An employer may not require medical or psychological examinations of employees, unless they are job-related and necessary for business. Employers may conduct voluntary medical examinations, including voluntary medical histories, which are part of an employee health program available to employees at that worksite.
If a person dies while in the custody of a law enforcement agency, the agency shall report the facts concerning the death to the Attorney General. These writings are public records within the meaning the Public Records Act, but the disclosure of confidential medical information that may have been submitted is subject to the CMIA
In administrative adjudications governed by the Administrative Procedures Act, an interpreter may be provided during a medical examination or hearing; the interpreter is bound by the same confidentiality rules governing the agency.
All complaints or relevant information concerning licensees that are within the jurisdiction of the Medical Board of California, the California Board of Podiatric Medicine, or the Board of Psychology shall be made available to the Health Quality Enforcement Section of the Department of Justice.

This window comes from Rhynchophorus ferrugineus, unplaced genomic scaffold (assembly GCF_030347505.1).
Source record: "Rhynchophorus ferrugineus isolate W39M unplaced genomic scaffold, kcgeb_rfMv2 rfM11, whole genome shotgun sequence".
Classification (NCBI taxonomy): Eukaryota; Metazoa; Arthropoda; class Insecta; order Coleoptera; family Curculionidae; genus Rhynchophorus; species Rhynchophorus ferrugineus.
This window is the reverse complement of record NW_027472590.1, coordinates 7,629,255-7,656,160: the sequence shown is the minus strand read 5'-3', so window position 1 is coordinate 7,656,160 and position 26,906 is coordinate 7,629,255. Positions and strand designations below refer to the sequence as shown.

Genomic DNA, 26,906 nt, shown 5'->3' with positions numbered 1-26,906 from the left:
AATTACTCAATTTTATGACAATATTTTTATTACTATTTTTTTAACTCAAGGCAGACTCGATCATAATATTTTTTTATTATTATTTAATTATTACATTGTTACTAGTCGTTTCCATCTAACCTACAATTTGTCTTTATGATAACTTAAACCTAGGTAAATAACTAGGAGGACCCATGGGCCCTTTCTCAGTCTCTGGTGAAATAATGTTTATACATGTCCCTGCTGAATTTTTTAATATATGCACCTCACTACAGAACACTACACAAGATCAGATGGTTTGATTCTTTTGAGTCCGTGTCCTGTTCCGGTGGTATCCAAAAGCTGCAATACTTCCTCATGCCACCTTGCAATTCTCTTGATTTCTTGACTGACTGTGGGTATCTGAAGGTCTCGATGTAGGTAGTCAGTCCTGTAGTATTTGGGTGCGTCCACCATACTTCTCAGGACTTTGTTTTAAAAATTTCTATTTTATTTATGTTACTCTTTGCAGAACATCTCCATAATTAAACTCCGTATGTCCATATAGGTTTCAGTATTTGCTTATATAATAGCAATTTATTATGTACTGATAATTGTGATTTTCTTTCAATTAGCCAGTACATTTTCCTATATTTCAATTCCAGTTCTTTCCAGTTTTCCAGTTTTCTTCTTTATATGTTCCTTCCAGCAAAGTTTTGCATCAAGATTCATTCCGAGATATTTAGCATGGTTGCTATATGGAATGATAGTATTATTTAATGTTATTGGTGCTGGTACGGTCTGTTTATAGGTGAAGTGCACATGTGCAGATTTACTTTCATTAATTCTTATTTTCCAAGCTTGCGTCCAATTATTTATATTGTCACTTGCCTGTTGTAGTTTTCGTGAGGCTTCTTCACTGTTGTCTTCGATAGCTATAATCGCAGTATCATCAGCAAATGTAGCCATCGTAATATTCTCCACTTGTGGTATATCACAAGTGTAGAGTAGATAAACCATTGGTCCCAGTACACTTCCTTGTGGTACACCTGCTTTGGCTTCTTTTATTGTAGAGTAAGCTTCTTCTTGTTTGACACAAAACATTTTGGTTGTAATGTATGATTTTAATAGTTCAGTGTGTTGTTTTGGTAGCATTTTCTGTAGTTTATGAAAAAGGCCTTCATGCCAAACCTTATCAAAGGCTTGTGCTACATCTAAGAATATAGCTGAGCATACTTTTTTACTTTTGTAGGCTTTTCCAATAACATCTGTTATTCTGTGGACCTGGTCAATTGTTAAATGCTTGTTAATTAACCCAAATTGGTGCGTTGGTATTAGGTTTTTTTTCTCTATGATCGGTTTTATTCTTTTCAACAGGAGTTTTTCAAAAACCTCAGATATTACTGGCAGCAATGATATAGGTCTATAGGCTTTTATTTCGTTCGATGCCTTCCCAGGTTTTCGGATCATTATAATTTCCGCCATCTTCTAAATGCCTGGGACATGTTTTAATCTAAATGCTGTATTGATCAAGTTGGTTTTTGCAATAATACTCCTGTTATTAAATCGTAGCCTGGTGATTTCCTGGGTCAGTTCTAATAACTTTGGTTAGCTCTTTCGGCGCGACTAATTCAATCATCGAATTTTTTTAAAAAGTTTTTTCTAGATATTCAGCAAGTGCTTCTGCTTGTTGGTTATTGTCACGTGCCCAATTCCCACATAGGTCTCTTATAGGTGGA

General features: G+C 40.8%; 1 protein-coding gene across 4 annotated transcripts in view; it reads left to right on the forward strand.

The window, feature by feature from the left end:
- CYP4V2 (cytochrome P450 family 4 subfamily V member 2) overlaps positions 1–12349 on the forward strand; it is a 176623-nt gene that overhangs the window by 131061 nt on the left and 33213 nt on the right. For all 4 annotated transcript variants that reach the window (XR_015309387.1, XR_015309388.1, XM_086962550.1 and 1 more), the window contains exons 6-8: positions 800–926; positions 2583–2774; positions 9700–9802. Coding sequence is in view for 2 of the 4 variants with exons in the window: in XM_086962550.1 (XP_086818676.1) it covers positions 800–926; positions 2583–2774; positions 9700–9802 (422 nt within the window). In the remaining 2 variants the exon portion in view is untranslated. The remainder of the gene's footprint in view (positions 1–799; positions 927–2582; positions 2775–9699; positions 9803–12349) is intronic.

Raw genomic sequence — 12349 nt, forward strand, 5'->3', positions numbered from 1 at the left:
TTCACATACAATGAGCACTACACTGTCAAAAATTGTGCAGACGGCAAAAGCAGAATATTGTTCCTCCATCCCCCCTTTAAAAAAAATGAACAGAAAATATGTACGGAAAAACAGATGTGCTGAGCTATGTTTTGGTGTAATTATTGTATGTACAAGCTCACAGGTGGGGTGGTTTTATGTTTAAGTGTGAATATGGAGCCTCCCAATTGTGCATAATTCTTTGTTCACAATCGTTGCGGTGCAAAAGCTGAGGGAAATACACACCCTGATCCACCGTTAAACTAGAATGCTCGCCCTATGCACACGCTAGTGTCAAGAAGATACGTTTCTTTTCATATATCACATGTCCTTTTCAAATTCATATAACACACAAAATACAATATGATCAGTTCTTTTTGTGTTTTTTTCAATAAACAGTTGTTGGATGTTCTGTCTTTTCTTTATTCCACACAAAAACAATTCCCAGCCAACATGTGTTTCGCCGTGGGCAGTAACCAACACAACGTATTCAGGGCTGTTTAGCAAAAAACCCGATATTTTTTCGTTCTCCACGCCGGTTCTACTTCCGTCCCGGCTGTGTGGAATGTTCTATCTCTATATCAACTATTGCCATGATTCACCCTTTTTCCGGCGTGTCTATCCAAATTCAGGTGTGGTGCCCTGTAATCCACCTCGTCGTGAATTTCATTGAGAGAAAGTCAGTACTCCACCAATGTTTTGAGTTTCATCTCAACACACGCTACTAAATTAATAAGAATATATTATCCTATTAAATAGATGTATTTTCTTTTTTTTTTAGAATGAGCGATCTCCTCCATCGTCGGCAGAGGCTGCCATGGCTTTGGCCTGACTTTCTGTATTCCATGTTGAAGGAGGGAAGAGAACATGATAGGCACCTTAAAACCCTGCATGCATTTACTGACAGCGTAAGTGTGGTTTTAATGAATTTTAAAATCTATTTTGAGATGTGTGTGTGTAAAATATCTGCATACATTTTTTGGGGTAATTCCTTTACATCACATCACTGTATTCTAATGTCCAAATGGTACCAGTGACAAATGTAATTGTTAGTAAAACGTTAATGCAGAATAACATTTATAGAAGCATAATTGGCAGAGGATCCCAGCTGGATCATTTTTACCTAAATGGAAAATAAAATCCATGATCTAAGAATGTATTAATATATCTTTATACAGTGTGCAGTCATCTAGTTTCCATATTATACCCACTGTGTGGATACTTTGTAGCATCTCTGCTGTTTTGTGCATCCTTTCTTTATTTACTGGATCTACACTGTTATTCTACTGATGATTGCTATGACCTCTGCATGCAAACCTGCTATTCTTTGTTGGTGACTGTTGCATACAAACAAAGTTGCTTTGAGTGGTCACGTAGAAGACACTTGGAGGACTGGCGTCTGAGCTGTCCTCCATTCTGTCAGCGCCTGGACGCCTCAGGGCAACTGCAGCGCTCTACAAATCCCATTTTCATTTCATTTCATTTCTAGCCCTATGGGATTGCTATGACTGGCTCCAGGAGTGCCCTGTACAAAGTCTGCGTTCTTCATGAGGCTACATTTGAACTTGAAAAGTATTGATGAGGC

When a person dies in custody of law enforcement or in prison, the agency must submit a report with certain information to the state attorney general. The report does not waive confidentiality of medical information.
The Victim Compensation board may request an independent medical examination and report after thirty days notice, if there is a reasonable basis for requesting an additional evaluation of the victims of crime.
The State Bar shall create confidential procedures to evaluate and determine the qualifications of judicial candidates, including the candidate’s health; and establish confidential methods for disclosing to the candidate adverse allegations about his or her health, physical or mental condition. All communications involved, including any communication made with a candidate or information source regarding the candidate’s qualifications, are absolutely privileged from disclosure and confidential.
The board of the State Compensation Insurance Fund may hold closed sessions when considering matters related to Workers’ Compensation and Insurance claims, to the extent that confidential medical information or other individually identifiable information would be disclosed.